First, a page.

2. Board games are cross-generational
Games make it easy to get people of different ages around the same table. This can be especially true in the teenage years, when children feel this strange need to dissociate themselves from their elders. The only people who are not allowed to play games are those past the age of 99.
3. Games help teach manners
Losing graciously is one of the hardest lessons to learn, and not only for young ones. Board games teach courtesy, patience (esp. if the turns are long), cooperation, and so forth.
4. Games develop mental skills
For younger kids they are great for teaching simple addition and subtraction. In addition, they help children develop better attention spans. For adults they teach problem solving, among other things.
There have also been an increasing number of studies that suggest that as we get older it’s important not only to keep our bodies fit, but also to challenge our brains. Puzzles like Sudoku are often used as examples of brain games that can help prevent Alzheimer’s, but the same can be said for anything that taxes our mental faculties.
5. Games provide a healthy outlet for competition
This is also where specialty games provide more variety than traditional North American fare. In Monopoly, for instance, you thrive when others land on your properties and go bankrupt (it really is a rather grim depiction of capitalism!). By contrast, specialty games frequent include catch-up mechanisms that allow players who have fallen behind in the scoring to get back into it. Monopoly only provides Free Parking and an occasional lucky dice roll. In addition, specialty games include an entire subgenre of games where players work together to succeed. I’ve mentioned Pandemic as an example of a cooperative game. Another in the genre is Shadows over Camelot, where players work together as the Knights of the Round Table. However, there is a twist: one of them may be a traitor, plotting against them…
6. Games are a relatively cheap form of entertainment
I own some games that I’ve played over 50 times. When you think of how much a round of golf costs, or a nice dinner, board games are really not that expensive.
SOME GENERAL ADVICE
I’ve played a lot of different games over the years, so let me share a few tips for making your board game experience more enjoyable:
- Never read through the rules of a new game together. This is one of the most tedious things you can do. Instead have someone read through the rules carefully and then explain the game to the rest of you. In general, it takes much longer to read rule sets then to explain them orally.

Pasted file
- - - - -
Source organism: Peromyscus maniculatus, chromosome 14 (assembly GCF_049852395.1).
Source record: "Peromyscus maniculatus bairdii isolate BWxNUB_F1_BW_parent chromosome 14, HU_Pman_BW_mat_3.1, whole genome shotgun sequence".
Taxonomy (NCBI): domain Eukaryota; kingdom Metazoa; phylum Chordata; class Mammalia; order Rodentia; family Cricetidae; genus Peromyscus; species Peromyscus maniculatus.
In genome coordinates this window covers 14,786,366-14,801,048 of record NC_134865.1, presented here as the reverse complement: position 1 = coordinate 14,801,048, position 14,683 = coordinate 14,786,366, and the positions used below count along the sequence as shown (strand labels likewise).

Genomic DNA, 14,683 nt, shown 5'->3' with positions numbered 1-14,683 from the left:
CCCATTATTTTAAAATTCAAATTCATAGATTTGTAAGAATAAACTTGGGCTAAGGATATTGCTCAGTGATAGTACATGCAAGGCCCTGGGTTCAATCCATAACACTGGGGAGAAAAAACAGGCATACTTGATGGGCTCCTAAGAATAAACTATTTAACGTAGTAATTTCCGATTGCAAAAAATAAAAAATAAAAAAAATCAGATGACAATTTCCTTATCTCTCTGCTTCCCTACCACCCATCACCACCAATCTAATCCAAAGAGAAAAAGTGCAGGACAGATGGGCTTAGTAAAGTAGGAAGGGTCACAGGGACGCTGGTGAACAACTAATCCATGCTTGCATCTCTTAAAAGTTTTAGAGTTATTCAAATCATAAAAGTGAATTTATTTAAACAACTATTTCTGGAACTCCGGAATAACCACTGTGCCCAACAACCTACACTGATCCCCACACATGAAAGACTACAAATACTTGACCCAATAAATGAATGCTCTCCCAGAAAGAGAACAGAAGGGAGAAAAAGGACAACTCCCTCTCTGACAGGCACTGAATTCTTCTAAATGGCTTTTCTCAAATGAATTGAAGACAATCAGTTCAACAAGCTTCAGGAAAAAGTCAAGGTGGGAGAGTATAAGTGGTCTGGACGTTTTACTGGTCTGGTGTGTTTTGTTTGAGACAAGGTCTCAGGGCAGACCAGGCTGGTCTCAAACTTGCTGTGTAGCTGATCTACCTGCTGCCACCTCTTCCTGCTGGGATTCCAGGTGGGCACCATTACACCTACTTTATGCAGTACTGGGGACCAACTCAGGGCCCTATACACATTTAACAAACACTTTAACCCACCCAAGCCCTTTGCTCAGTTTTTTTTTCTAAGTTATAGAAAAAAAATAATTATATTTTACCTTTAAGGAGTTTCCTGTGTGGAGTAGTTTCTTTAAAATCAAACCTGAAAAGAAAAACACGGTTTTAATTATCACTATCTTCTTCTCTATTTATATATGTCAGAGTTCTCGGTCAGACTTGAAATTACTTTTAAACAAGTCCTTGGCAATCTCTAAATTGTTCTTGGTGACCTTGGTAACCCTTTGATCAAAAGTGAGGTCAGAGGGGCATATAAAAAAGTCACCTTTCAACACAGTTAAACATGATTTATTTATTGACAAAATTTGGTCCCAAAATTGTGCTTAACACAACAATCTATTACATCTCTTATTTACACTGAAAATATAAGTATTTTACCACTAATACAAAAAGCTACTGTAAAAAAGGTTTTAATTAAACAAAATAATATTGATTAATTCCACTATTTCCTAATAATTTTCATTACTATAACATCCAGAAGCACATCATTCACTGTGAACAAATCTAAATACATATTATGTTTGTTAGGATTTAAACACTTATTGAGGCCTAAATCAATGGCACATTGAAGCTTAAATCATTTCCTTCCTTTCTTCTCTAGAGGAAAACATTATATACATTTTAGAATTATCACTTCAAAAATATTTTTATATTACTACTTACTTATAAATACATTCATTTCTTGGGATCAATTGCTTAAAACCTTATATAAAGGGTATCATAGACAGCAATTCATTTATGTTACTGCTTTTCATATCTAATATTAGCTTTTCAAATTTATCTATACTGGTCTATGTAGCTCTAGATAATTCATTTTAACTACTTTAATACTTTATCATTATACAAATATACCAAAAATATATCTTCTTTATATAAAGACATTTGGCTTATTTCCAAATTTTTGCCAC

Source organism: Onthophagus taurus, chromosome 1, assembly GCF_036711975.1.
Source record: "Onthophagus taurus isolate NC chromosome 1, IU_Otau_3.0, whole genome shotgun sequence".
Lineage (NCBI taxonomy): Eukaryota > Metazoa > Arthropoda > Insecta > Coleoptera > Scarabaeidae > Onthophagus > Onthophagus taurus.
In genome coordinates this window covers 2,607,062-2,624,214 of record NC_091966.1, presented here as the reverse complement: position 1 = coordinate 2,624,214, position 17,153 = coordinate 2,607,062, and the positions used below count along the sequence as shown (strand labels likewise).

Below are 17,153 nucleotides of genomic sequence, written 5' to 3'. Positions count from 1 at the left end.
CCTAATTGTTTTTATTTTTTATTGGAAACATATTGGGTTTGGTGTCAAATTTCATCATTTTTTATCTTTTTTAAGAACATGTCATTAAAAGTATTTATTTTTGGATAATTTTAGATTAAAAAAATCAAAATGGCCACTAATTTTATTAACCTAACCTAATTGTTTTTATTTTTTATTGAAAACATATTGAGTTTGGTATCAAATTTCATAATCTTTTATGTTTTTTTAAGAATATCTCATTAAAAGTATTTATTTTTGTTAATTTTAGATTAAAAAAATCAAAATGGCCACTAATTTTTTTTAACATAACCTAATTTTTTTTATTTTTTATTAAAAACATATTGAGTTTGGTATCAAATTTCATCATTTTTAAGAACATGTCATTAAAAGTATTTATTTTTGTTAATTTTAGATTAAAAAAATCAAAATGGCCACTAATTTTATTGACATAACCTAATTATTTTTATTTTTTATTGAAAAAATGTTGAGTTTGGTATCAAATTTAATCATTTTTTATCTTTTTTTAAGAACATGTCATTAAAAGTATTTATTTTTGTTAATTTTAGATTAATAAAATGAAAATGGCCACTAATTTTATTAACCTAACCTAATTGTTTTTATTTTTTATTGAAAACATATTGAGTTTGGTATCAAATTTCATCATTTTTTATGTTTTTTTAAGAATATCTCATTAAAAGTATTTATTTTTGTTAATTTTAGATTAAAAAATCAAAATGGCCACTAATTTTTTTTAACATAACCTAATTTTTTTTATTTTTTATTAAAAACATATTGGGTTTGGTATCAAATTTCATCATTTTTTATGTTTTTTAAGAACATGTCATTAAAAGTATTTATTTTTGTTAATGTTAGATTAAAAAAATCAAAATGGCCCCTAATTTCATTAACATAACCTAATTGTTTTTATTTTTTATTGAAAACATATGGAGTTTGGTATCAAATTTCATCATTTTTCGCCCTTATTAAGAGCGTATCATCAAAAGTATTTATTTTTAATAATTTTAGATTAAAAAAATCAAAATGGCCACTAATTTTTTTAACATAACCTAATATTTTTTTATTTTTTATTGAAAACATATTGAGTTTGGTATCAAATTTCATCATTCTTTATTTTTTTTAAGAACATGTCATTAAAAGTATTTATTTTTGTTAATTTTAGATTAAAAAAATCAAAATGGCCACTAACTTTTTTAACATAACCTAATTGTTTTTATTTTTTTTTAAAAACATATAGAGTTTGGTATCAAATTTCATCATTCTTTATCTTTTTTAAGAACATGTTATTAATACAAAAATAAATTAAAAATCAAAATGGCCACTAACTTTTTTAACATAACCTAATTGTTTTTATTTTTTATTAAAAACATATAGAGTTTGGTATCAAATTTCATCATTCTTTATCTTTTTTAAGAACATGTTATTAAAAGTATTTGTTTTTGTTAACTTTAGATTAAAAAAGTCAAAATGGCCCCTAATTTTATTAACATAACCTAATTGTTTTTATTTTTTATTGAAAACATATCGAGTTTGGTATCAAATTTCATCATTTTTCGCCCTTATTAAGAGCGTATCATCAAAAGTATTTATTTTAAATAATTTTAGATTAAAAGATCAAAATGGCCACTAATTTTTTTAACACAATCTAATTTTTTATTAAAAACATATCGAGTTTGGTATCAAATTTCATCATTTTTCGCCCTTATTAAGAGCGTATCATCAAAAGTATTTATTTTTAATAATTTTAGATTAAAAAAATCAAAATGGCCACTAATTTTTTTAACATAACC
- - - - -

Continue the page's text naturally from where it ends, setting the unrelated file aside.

- Don’t be afraid of a challenging game. I’ve met many people who don’t like it when a game has more than two rules: roll your dice, move your piece. Games are supposed to be a form of recreation, they say, not an IQ test. True enough – but these same individuals have no problem mastering equally complex hobbies.
- Take pleasure in seeing others do well.
- Know who you’re playing with. There are some games that allow for a great deal of cutthroat behavior – if you play with newcomers or relatively inexperienced gamers, you may want to pick out a friendlier game.
- Don’t force anyone to play against their will.
- Never trust your spouse in a board game.
As mentioned, your average Wal-Mart has a fairly small selection of board games, most of them geared towards small children. Even the fact that they’re usually stocked among the rest of the kids’ toys suggests that there’s nothing here for adults. If you want to find more than Battleship or Candyland you’ll need to either go to a specialty store (those are hard to find and often expensive), or go online. To that end, let me direct you to a few websites to help you out. Please note that I’m not personally affiliated with any of the stores listed, but I know that these are very reputable companies with great customer service.
One of the biggest is BoardGameGeek. Don’t let the name of this site put you off! This massive, sprawling site has millions of users, and is the largest database of board games in the world. You can search for games by theme, mechanics, publisher, etc. In addition, you can read reviews, have your rules questions answered, and much more. It may take you a bit to navigate the site, but it’s well worth the effort.